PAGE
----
Speakers
YC

Yueqi Chen

Assistant Professor, University of Colorado Boulder
Yueqi Chen is an Assistant Professor in the Department of Computer Science at the University of Colorado Boulder. He was awarded the IBM Ph.D. Fellowship 2020-2022. In general, his research focuses on system security and software security. He is particularly interested in developing... Read More →
ZL

Zhenpeng Li

Ph.D. Student, Northwestern University
Zhenpeng Lin is a Ph.D. student at Northwestern University, advised by Dr. Xinyu Xing. His research focuses on OS exploitation and defense. He loves hacking in the real world. As an exploiter, He has demonstrated many Linux kernel exploitation on Google's products (COS) on KCTF VRP... Read More →


Thursday September 15, 2022 11:15 - 12:00 IST
Liffey A (Level 1)

12:00 IST

13:30 IST

Device Attestation in Hardware TEE based Confidential Computing - Jiewen Yao & Jun Nakajima, Intel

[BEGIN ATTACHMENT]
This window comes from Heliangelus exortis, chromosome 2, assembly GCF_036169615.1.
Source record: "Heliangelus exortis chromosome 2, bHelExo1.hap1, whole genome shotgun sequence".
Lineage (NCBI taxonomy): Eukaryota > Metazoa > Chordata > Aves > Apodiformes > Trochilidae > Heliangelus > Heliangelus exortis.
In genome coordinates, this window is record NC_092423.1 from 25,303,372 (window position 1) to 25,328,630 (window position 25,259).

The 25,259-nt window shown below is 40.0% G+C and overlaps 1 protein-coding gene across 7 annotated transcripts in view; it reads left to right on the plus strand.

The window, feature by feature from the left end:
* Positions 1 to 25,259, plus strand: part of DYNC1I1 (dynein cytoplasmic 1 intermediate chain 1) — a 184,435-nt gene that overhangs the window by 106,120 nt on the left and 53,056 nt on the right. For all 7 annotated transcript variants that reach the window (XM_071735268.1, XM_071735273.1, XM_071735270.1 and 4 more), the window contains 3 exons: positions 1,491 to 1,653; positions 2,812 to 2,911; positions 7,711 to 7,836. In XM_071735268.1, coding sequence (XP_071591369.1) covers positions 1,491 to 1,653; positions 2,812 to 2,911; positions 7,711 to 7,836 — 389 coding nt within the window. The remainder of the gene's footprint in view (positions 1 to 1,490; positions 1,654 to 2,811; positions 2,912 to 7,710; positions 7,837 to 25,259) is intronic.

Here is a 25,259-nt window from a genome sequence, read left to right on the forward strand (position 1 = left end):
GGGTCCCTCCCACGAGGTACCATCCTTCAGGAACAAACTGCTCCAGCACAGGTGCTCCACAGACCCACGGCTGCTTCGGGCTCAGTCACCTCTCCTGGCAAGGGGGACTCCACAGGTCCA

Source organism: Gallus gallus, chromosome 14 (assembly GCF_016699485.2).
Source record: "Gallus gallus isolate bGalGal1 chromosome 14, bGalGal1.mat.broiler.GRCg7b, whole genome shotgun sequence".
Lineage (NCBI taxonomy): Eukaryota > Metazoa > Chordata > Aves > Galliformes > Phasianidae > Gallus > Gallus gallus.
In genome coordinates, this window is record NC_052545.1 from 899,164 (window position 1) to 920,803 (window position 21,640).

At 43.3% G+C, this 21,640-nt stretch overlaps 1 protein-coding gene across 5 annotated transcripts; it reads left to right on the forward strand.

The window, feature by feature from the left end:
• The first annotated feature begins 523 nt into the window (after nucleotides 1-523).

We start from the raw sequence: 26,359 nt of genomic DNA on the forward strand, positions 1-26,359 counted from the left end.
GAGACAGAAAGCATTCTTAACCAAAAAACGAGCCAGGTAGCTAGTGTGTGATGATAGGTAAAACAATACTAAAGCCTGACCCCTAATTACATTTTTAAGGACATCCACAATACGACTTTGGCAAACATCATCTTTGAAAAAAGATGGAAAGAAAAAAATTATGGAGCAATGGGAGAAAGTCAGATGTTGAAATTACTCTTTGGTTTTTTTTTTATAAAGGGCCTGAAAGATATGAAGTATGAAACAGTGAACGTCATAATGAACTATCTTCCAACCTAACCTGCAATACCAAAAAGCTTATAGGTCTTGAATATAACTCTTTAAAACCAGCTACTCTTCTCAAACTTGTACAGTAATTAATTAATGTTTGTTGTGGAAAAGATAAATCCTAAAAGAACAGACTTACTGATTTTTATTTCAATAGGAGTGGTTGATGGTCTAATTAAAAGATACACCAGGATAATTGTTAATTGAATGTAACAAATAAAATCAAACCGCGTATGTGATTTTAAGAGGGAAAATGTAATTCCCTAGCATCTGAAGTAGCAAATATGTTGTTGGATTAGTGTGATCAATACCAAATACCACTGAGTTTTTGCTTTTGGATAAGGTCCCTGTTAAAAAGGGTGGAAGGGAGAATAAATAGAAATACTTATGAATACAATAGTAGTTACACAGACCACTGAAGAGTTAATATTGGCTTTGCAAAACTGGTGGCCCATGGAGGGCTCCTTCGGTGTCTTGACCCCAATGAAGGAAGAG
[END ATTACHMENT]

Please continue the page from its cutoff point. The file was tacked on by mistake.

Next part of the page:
Confidential computing protects data in use by performing computation in a hardware-based Trusted Execution Environment (TEE). One use case is that a TEE virtual machine (VM) may want to transfer the workload to a device for acceleration. In order to maintain the confidentiality of the workload, the VM should perform the device attestation to ensure that the VM is communicating with an authentic device with expected status, such as secure version number and mutable firmware measurement version. This presentation will discuss the device attestation model and how to apply the model to support the device attestation in the TEE VM, including how the VM collects the device identity and evidence information and how the VM verifies the information before accepting the device for offloading the workload.